That's a fantastic writeup. Dude knows his basketball.

    A lot of this we've all seen, but I hadn't ever noticed the two-feet thing. I'll watch for that next game.
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    Default Re: Coach: Breaking Down Paul George

    It is without a doubt that Paul George oozes potential. The first thing you notice is how he looks – George’s length and athleticism are obvious to any observer. His pure length rivals that of players like Kevin Durant and Corey Brewer. He possesses smooth movement patterns, and any herky-jerkiness in his game is deliberate rather than accidental. His body moves fluidly, all as one piece, and he appears refined and bouncy in nearly every attack situation.
    I've been saying this since Day One after watching some YouTube videos prior to the NBA Draft. Paul George has BEAUTIFUL body control overall. Very smooth and silky. LOL...I believe I even used the word "sexy" once...yeah, I know. That sounds gay.





    George has been compared to a young Tracy McGrady. This seems an unfair comparison, as he looks to me like much more of a stat sheet stuffer than an assassin-like scorer. He needs to think about the overall impact he can have on a game as a shooter and all-around playmaker (like a Steve Smith). The value he can bring a club comes from his overall skillset rather than just his ability to score.
    After watching some additional video, the true conclusion is that he has the body movement of Kevin Durant, BUT the body build of Tracy McGrady.
    Last edited by ksuttonjr76; 03-04-2012 at 03:54 PM.

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    Default Re: Coach: Breaking Down Paul George

    Second coming of George Gervin, perhaps?



    Paul George's layup highlight....so smooth.


  8. #6

    Default Re: Coach: Breaking Down Paul George

    Quote Originally Posted by ksuttonjr76 View Post
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    Second coming of George Gervin, perhaps?
    or maybe derrick mckey with a jump shot.

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    Default Re: Coach: Breaking Down Paul George

    Quote Originally Posted by xIndyFan View Post
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    or maybe derrick mckey with a 3PT shot.
    Fixed .

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    Default Re: Coach: Breaking Down Paul George

    Or a more athletic Tayshaun Prince.
    You can't get champagne from a garden hose.

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    Default Re: Coach: Breaking Down Paul George

    Quote Originally Posted by graphic-er View Post
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    Or a more athletic Tayshaun Prince.
    I don't get this comparison at all.

  13. #10
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    Default Re: Coach: Breaking Down Paul George

    How bout the first coming of Paul George!
    .

    Frank Vogel says "Killer instinct, start strong, build a lead and then step on their throats."

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    Default Re: Coach: Breaking Down Paul George

    Quote Originally Posted by Pacer Fan View Post
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    How bout the first coming of Paul George!
    See...someone always want to be the first. We need carbon copies of previously great players.

    Should I use the green font, lol?

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    Default Re: Coach: Breaking Down Paul George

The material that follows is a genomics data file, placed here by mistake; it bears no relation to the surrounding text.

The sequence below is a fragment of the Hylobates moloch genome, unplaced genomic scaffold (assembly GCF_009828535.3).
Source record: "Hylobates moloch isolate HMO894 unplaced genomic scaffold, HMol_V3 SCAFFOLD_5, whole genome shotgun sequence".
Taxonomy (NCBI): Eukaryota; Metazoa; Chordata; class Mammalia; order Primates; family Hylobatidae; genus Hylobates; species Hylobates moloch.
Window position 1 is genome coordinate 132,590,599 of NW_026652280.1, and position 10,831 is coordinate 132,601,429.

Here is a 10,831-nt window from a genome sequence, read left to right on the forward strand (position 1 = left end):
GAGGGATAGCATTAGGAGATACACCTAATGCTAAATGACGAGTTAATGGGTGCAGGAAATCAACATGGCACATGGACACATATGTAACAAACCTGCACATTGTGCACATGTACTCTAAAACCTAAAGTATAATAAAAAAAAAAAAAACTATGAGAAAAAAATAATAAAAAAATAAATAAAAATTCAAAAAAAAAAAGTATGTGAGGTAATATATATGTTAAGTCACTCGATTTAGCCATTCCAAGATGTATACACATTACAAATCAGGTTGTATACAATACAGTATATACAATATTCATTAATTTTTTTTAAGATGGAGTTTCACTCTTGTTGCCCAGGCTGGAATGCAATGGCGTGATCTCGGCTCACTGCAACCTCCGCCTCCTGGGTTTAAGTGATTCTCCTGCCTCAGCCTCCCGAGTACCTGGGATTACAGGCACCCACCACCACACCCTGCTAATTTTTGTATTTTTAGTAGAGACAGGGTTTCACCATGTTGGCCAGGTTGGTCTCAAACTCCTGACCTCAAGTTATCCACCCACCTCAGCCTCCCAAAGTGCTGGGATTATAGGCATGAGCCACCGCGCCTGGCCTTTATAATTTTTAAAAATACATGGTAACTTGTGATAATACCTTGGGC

Quote Originally Posted by graphic-er View Post
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    Or a more athletic Tayshaun Prince.
    Today maybe that's an okay comparison. As Paul George grows it won't last long.

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    Default Re: Coach: Breaking Down Paul George

    Quote Originally Posted by righteouscool View Post
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    I don't get this comparison at all.
    people forget how good tayshaun was back in 2004/5.

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    Default Re: Coach: Breaking Down Paul George

    I liked Steve Smith. But he was a third option in a decent team. If we want to be contenders then PG needs to be more of a scorer.

  20. #15
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    Default Re: Coach: Breaking Down Paul George

    Steve Smith is a strange comparison. Paul's game isn't much like Steve's. Paul is an athlete. Steve is probably below average in that category. Great player with good skills, but you'd never see him dunk over Roy Hibbert. Also, I don't think Steve was a great defender. Paul is capable of that.

  21. #16

    Default Re: Coach: Breaking Down Paul George

    Paul reminds me of a mix of Derrick McKey and Jonathan Bender. But I think he has the potential to be a go-to scorer like Danny has been for us the past few years.

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    Since the Allstar Break, he seems more confident and has a bit more of a swagger to him. I love it!

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    Default Re: Coach: Breaking Down Paul George

    How bout Latrell Sprewell?

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    Default Re: Coach: Breaking Down Paul George

    Quote Originally Posted by Foul on Smits View Post
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    How bout Latrell Sprewell?
    I don't know, I think his choking skills will have to show a lot of improvement to get to that level of doucheness

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    Default Re: Coach: Breaking Down Paul George

    Scottie Pippen ?

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    Default Re: Coach: Breaking Down Paul George

    Quote Originally Posted by Foul on Smits View Post
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    How bout Latrell Sprewell?
    I think that's a very good comparison. He has more range on his shot than Sprewell did this early in his career but I can see a lot of similarities to their game.